Studio visit with David Alexander Flinn
NOR HERE NOR THERE
Natalie Kates: David, I first became aware of your work through an interview on you in the Unlimited magazine. In this interactive interview some descriptive words like, organic and modernism come to mind. Even in your studio you are surrounded by organic elements taken from nature which have been re-imagined in a modern way. Is this your aesthetic?
David Alexander Flinn: My studio is an alchemist lab of industrial and organic where nature and mass production interact and the moments frozen in time which are the actual sculptures and in these situations the one material language or the other tends to overpower one another. There are moments of contrasts and symbiosis and growth and defeat. Defeat is the large part of my work and vocabulary. It all comes back to this idea of how humans as organisms and as natural species have natural instincts and through society’s progression and evolution we tend to be incubated in this stream line paths of morality and social behaviors that often times don't represent the instants and the reactions that we want to portray in that situation. And that is the moment which internal and natural self are slightly defeated by social infrastructure that were pre-encoded into, and forced on to by society, by parents, ideas, notions of morality. Thats the language begins.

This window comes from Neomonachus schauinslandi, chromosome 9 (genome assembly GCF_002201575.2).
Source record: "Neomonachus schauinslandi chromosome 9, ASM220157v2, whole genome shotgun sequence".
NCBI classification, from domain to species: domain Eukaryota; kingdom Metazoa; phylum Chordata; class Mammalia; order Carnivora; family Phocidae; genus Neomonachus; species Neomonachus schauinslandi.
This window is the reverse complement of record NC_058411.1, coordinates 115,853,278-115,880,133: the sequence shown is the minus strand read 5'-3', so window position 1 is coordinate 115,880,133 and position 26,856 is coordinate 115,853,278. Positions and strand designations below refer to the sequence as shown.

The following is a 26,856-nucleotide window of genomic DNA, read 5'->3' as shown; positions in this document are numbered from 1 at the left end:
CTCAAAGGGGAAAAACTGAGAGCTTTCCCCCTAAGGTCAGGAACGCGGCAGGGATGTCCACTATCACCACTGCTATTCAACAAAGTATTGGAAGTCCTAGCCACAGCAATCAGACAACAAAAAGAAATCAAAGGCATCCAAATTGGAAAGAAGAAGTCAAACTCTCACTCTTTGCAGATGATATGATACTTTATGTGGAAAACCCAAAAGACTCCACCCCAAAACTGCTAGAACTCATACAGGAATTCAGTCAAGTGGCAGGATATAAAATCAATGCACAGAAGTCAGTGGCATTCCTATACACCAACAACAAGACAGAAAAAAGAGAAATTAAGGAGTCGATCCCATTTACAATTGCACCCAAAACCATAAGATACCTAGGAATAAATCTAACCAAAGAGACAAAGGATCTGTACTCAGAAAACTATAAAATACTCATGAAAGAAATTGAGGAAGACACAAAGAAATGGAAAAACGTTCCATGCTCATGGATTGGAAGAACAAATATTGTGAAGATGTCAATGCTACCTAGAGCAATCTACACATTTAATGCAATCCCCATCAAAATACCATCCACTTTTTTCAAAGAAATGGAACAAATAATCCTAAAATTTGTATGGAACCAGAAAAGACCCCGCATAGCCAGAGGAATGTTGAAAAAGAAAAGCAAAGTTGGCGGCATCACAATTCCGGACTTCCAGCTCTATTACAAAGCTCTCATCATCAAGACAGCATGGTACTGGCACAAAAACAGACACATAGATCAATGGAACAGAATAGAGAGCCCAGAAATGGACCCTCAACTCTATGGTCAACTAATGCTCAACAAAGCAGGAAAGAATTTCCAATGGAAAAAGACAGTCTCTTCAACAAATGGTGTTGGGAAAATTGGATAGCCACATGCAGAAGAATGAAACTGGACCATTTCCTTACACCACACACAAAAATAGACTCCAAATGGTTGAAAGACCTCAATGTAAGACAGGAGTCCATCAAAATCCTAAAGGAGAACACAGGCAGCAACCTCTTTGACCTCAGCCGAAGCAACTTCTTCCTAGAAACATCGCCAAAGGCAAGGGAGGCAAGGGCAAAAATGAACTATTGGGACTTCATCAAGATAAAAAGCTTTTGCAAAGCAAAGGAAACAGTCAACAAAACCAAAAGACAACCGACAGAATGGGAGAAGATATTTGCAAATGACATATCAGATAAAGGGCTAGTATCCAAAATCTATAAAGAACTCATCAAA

NK: What strikes me about your studio and work is your restraint from color. Your palate is black, white and shades of grey. Is there a reason you choose these color ways?
DFA: The pieces of driftwood that's in a middle of the room is bleached about thirty-five times and that removes all the color, but there is a slight hue and ingredient which still exudes it's energy and allows the form to be understood better. I don's really believe anymore in just black and white, I think everything has a certain gradient, also time and progression. The pieces should be allowed to have their own voice in your work. I like letting material speak for itself , but it still needs to undergo some form of process, so it's a bit of a balancing act.